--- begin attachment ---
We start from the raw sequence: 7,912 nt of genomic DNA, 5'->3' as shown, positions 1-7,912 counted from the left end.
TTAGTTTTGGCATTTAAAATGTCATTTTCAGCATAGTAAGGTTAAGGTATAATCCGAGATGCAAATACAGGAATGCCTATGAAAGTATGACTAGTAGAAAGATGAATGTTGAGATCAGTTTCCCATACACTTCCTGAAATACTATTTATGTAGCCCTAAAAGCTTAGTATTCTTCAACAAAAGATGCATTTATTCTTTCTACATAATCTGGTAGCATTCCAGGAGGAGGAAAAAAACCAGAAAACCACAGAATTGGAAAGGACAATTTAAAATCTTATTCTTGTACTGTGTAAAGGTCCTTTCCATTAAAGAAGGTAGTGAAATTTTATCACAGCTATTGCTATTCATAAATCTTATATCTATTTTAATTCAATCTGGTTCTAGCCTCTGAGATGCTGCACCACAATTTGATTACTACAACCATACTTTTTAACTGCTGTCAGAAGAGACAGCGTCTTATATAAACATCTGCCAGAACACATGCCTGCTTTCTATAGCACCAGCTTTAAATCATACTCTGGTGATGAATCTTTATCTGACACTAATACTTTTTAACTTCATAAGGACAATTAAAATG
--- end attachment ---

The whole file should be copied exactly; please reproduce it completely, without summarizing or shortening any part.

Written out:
We start from the raw sequence: 7,912 nt of genomic DNA, 5'->3' as shown, positions 1-7,912 counted from the left end.
TTAGTTTTGGCATTTAAAATGTCATTTTCAGCATAGTAAGGTTAAGGTATAATCCGAGATGCAAATACAGGAATGCCTATGAAAGTATGACTAGTAGAAAGATGAATGTTGAGATCAGTTTCCCATACACTTCCTGAAATACTATTTATGTAGCCCTAAAAGCTTAGTATTCTTCAACAAAAGATGCATTTATTCTTTCTACATAATCTGGTAGCATTCCAGGAGGAGGAAAAAAACCAGAAAACCACAGAATTGGAAAGGACAATTTAAAATCTTATTCTTGTACTGTGTAAAGGTCCTTTCCATTAAAGAAGGTAGTGAAATTTTATCACAGCTATTGCTATTCATAAATCTTATATCTATTTTAATTCAATCTGGTTCTAGCCTCTGAGATGCTGCACCACAATTTGATTACTACAACCATACTTTTTAACTGCTGTCAGAAGAGACAGCGTCTTATATAAACATCTGCCAGAACACATGCCTGCTTTCTATAGCACCAGCTTTAAATCATACTCTGGTGATGAATCTTTATCTGACACTAATACTTTTTAACTTCATAAGGACAATTAAAATG